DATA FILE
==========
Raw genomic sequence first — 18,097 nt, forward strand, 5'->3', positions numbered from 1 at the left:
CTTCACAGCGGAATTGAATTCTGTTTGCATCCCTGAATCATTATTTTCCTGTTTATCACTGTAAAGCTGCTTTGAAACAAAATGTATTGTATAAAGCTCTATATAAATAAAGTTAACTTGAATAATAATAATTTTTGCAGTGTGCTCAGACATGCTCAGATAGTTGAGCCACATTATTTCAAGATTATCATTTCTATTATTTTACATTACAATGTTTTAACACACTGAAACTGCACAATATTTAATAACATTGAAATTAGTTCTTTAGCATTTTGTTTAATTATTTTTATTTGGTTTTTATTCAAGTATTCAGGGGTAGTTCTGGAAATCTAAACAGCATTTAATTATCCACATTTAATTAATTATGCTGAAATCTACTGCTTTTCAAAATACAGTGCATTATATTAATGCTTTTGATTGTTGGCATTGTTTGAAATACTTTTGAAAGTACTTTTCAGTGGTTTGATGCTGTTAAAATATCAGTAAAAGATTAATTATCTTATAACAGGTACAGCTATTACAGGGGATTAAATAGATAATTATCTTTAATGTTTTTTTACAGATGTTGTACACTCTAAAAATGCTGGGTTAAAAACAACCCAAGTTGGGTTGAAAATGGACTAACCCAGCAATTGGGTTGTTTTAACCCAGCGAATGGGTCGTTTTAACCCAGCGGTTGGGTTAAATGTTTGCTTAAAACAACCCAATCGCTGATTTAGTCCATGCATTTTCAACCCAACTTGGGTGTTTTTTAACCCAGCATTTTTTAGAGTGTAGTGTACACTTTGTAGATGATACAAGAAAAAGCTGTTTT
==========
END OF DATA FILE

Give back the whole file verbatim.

Raw genomic sequence first — 18,097 nt, forward strand, 5'->3', positions numbered from 1 at the left:
CTTCACAGCGGAATTGAATTCTGTTTGCATCCCTGAATCATTATTTTCCTGTTTATCACTGTAAAGCTGCTTTGAAACAAAATGTATTGTATAAAGCTCTATATAAATAAAGTTAACTTGAATAATAATAATTTTTGCAGTGTGCTCAGACATGCTCAGATAGTTGAGCCACATTATTTCAAGATTATCATTTCTATTATTTTACATTACAATGTTTTAACACACTGAAACTGCACAATATTTAATAACATTGAAATTAGTTCTTTAGCATTTTGTTTAATTATTTTTATTTGGTTTTTATTCAAGTATTCAGGGGTAGTTCTGGAAATCTAAACAGCATTTAATTATCCACATTTAATTAATTATGCTGAAATCTACTGCTTTTCAAAATACAGTGCATTATATTAATGCTTTTGATTGTTGGCATTGTTTGAAATACTTTTGAAAGTACTTTTCAGTGGTTTGATGCTGTTAAAATATCAGTAAAAGATTAATTATCTTATAACAGGTACAGCTATTACAGGGGATTAAATAGATAATTATCTTTAATGTTTTTTTACAGATGTTGTACACTCTAAAAATGCTGGGTTAAAAACAACCCAAGTTGGGTTGAAAATGGACTAACCCAGCAATTGGGTTGTTTTAACCCAGCGAATGGGTCGTTTTAACCCAGCGGTTGGGTTAAATGTTTGCTTAAAACAACCCAATCGCTGATTTAGTCCATGCATTTTCAACCCAACTTGGGTGTTTTTTAACCCAGCATTTTTTAGAGTGTAGTGTACACTTTGTAGATGATACAAGAAAAAGCTGTTTT